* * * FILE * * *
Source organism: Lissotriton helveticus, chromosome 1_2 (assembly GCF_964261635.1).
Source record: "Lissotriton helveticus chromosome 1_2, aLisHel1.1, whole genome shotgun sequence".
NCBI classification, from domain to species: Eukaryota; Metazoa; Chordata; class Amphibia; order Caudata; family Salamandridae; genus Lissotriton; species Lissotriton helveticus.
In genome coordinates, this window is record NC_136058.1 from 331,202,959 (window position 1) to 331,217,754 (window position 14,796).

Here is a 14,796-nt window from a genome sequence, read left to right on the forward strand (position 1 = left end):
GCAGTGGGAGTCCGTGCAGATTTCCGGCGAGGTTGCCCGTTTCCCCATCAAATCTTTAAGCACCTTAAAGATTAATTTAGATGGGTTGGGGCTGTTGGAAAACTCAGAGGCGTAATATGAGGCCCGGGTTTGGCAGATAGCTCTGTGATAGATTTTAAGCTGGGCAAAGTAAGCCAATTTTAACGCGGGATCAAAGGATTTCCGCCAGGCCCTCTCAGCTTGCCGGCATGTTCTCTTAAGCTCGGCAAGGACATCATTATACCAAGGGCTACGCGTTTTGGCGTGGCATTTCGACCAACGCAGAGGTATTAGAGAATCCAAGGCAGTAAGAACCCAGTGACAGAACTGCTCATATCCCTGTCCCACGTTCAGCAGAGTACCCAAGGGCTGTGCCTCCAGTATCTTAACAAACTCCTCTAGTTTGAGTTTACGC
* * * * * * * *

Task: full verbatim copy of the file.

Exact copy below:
Source organism: Lissotriton helveticus, chromosome 1_2 (assembly GCF_964261635.1).
Source record: "Lissotriton helveticus chromosome 1_2, aLisHel1.1, whole genome shotgun sequence".
NCBI classification, from domain to species: Eukaryota; Metazoa; Chordata; class Amphibia; order Caudata; family Salamandridae; genus Lissotriton; species Lissotriton helveticus.
In genome coordinates, this window is record NC_136058.1 from 331,202,959 (window position 1) to 331,217,754 (window position 14,796).

Here is a 14,796-nt window from a genome sequence, read left to right on the forward strand (position 1 = left end):
GCAGTGGGAGTCCGTGCAGATTTCCGGCGAGGTTGCCCGTTTCCCCATCAAATCTTTAAGCACCTTAAAGATTAATTTAGATGGGTTGGGGCTGTTGGAAAACTCAGAGGCGTAATATGAGGCCCGGGTTTGGCAGATAGCTCTGTGATAGATTTTAAGCTGGGCAAAGTAAGCCAATTTTAACGCGGGATCAAAGGATTTCCGCCAGGCCCTCTCAGCTTGCCGGCATGTTCTCTTAAGCTCGGCAAGGACATCATTATACCAAGGGCTACGCGTTTTGGCGTGGCATTTCGACCAACGCAGAGGTATTAGAGAATCCAAGGCAGTAAGAACCCAGTGACAGAACTGCTCATATCCCTGTCCCACGTTCAGCAGAGTACCCAAGGGCTGTGCCTCCAGTATCTTAACAAACTCCTCTAGTTTGAGTTTACGC